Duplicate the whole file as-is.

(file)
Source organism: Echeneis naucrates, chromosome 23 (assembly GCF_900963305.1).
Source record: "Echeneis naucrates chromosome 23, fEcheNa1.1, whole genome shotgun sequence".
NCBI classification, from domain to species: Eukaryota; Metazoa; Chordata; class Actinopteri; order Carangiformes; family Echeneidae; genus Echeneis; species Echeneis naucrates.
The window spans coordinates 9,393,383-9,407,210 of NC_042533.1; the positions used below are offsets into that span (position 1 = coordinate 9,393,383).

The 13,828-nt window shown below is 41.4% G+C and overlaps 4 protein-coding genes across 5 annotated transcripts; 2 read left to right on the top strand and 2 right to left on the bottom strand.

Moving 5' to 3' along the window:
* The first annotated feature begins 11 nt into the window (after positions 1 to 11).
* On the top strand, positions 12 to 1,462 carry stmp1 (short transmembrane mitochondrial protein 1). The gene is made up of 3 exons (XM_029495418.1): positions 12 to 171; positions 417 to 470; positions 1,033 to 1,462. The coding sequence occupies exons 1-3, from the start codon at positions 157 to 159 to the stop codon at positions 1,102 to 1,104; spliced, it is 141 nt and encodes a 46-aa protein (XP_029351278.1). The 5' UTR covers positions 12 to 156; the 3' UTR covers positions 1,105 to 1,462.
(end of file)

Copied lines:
Source organism: Echeneis naucrates, chromosome 23 (assembly GCF_900963305.1).
Source record: "Echeneis naucrates chromosome 23, fEcheNa1.1, whole genome shotgun sequence".
NCBI classification, from domain to species: Eukaryota; Metazoa; Chordata; class Actinopteri; order Carangiformes; family Echeneidae; genus Echeneis; species Echeneis naucrates.
The window spans coordinates 9,393,383-9,407,210 of NC_042533.1; the positions used below are offsets into that span (position 1 = coordinate 9,393,383).

The 13,828-nt window shown below is 41.4% G+C and overlaps 4 protein-coding genes across 5 annotated transcripts; 2 read left to right on the top strand and 2 right to left on the bottom strand.

Moving 5' to 3' along the window:
* The first annotated feature begins 11 nt into the window (after positions 1 to 11).
* On the top strand, positions 12 to 1,462 carry stmp1 (short transmembrane mitochondrial protein 1). The gene is made up of 3 exons (XM_029495418.1): positions 12 to 171; positions 417 to 470; positions 1,033 to 1,462. The coding sequence occupies exons 1-3, from the start codon at positions 157 to 159 to the stop codon at positions 1,102 to 1,104; spliced, it is 141 nt and encodes a 46-aa protein (XP_029351278.1). The 5' UTR covers positions 12 to 156; the 3' UTR covers positions 1,105 to 1,462.